Finalpush; 7 steps for planning a new project

Toby Shipway and Lauren Simmonds

Anaesthetic Registrars, Severn Deanery


Passing the Final FRCA SOE exam in May 2018 was a watershed moment. On reflecting with friends and colleagues who had gone through the examination process, and working so hard to get to this point, stories emerged of celebratory revision note pyres, files banished to attics or simply being thrown away – the principal feeling was an immediate need for euphoric escapism from the FRCA Final exam. With bin at the ready, it dawned that all this work could be the basis of a fantastic resource. This idea coupled with a desire to learn computer coding led to I approached Lauren, as someone who had recently gone through the exam process and had been a key support when revising. After a couple of meetings, it became obvious she saw potential in the idea and understood its role. This made the process much easier and exciting; it has been the backbone that has sustained the project since.   


This is a brief overview of the steps that got us through the process.


  • With any project you will need support – this might just be someone to bounce ideas off or someone to help build the project. If the project is large enough it may mean recruiting and organising a team. It is often difficult to scale an idea at the outset so be flexible and realistic.

  • Planning. It is important to have a plan for the project but be aware that it can be difficult to see its whole scope from the outset. What is the aim of the project? Who are the audience? What was the gap that you wanted to fill when thinking up the idea? These are all quite complex questions but make life simple and distil the idea to its core constituents. The initial part of planning was split – one part on how we were going to set out the information and link the syllabus, secondly on what coding format was required to get the best out of the information. 

  • Teamwork. Initially in the planning stages we both took on several overlapping roles. As the project matured, our roles became a little more concise and complementary. It also became clear we needed help and support, so we drafted a group of people to help. Looking after and keeping a busy team of doctors focussed on something away from their own lives and jobs is a real skill. It needs time, patience, understanding and occasionally a firm prod. 

  • Funding. Always a tricky issue – there are multiple funding pools available. Postgraduate medical services, in each hospital, are a helpful resource. There are national and regional pots, which will have clear guidelines on the type of project they will support. We were offered a HEE Innovation bursary but turned it down when it became apparent we wouldn’t control how the end result would appear, function or work on the terms put forward. There are also Business Hubs around the country designed to help start-ups, giving free input and advice (have a look at respective websites).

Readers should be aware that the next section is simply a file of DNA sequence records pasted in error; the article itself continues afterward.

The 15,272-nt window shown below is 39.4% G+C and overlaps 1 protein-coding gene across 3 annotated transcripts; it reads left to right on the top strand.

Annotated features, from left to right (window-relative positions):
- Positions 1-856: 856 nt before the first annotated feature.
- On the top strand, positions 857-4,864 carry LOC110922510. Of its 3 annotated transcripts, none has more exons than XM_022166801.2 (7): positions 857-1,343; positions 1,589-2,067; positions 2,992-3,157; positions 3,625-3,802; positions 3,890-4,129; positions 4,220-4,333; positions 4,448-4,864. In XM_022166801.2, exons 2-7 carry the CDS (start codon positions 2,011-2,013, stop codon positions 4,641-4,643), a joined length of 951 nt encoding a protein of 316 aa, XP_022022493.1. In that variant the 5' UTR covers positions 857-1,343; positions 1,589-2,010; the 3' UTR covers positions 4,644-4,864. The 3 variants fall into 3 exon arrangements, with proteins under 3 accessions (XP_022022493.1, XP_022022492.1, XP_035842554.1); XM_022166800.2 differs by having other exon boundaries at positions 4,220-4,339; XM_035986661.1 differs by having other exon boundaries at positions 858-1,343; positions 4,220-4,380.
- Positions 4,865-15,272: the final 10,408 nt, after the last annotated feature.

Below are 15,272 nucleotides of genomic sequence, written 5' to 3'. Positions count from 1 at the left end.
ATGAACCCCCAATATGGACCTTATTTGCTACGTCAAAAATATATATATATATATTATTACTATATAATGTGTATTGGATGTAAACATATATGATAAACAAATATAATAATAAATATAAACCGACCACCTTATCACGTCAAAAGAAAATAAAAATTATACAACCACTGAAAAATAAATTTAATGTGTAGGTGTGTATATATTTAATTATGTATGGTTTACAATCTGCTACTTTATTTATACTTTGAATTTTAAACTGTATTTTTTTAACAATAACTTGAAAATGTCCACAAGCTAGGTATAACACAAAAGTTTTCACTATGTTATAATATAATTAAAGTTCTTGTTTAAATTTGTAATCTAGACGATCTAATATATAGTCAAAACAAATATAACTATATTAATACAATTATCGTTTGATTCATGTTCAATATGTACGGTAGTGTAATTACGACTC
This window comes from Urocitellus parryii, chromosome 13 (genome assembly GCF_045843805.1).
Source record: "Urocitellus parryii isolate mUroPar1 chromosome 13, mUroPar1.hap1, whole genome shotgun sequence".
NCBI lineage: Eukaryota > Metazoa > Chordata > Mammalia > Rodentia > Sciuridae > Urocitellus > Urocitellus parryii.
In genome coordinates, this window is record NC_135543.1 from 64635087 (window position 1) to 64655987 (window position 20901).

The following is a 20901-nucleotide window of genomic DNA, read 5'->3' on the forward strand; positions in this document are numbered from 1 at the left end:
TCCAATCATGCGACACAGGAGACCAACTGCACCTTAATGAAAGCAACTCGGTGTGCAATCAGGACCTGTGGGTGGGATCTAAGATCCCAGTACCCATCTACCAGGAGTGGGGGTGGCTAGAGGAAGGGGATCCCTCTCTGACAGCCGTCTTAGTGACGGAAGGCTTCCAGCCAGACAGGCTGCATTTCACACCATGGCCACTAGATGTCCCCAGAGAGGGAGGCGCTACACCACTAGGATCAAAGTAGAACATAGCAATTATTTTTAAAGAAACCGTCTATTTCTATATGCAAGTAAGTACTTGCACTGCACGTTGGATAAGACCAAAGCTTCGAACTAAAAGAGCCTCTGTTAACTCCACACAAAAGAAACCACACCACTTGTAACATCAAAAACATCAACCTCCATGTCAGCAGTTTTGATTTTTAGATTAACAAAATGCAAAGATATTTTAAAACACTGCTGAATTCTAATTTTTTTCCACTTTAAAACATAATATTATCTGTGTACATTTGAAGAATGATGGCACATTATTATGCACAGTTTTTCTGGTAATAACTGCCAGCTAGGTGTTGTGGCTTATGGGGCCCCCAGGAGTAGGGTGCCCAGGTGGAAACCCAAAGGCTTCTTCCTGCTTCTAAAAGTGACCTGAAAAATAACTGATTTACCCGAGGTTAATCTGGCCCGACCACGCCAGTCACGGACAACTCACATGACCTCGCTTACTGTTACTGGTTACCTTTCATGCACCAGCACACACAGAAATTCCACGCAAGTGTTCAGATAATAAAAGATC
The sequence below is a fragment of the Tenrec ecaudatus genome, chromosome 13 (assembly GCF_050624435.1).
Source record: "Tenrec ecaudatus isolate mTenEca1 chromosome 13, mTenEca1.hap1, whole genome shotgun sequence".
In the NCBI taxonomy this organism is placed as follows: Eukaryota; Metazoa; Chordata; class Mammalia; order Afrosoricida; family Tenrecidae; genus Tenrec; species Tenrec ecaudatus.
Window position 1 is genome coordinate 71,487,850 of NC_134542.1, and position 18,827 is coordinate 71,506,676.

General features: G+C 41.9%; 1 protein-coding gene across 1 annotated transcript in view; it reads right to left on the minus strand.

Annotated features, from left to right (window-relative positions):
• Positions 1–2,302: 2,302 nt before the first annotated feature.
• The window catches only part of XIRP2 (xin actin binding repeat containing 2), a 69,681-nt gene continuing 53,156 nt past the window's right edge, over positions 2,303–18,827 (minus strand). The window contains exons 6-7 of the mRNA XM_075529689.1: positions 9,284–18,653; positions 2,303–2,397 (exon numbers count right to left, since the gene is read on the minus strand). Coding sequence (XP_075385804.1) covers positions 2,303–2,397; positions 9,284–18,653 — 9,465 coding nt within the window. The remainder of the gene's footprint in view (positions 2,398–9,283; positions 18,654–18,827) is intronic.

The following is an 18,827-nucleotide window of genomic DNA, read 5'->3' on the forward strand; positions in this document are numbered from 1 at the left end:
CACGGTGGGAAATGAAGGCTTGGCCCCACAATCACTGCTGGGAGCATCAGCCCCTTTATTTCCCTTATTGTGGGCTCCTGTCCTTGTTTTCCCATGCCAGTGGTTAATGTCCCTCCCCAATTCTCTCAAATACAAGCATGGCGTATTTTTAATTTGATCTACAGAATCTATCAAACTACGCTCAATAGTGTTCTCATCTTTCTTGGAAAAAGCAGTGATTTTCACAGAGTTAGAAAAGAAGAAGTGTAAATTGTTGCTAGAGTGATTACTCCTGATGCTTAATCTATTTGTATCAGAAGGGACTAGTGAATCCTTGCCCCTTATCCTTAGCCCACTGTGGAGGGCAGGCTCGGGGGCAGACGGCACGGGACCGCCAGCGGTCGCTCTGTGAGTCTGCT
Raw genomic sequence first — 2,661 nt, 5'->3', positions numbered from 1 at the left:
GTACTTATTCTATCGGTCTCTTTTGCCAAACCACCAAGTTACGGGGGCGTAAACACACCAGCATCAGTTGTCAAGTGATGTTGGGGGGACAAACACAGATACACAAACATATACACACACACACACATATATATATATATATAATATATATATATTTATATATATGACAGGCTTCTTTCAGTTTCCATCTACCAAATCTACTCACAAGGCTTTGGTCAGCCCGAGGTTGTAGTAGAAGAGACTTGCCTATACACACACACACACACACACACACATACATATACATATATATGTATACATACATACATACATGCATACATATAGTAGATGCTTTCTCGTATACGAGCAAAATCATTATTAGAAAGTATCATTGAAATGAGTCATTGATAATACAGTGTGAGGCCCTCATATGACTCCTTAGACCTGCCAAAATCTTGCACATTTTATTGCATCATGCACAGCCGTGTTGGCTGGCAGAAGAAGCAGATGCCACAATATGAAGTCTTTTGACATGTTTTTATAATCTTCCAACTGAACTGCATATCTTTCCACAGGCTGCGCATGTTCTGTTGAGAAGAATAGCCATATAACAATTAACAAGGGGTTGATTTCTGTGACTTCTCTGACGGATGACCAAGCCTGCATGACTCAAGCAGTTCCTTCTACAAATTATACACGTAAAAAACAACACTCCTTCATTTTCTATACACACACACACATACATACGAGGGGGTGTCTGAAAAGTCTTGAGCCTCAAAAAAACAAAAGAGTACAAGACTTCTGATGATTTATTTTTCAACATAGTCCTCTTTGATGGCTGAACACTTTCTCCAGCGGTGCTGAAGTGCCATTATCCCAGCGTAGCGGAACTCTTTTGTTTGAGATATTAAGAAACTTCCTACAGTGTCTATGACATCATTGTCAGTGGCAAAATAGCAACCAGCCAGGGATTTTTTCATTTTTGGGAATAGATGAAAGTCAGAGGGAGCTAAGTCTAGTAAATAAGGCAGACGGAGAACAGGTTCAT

• Coding; it began from the position of complete novice. A local tutor kindly used the project as a tool to teach the coding basics, which enabled lessons to be practical, focussed, useful and held attention. The main issues with this method were on one hand, a lack of awareness regarding the opportunities of coding and a reliance on the tutor for guidance, on the other, that the project development was a dynamic process between what we wanted the project to look like and how it would behave. A consequence of this was an itinerant journey through coding subtopics, putting time and resources into code that we wouldn’t eventually use. As ever, it is a balance of learning the skill versus getting the best out of the project. We used languages HTML, CSS, JavaScript, PHP predominantly. 

  • More detail; we decided to use a mixture of free online resources to get background code, but then build a bespoke platform to enable the site to function as we wanted. Working on mobiles, tablets and desktop format was crucial to make the content portable and usable. We utilised jQuery Mobile and Bootstrap for the main parts of the site, as it had the core structure and graphics to make the site functional and attractive. It also meant the site could be coded without reliance on a third party.

  • Keep going. There will always be times when it all seems like a series of mountains in front of you but as each one is peaked, you’re a step closer. Keep smiling, keep supporting, keep perspective, ask for advice. There are always channels to get more information, this site being a useful new resource. Remember to keep going!


FinalPush will be on general release Summer 2020


Twitter: @finalpushanaes1

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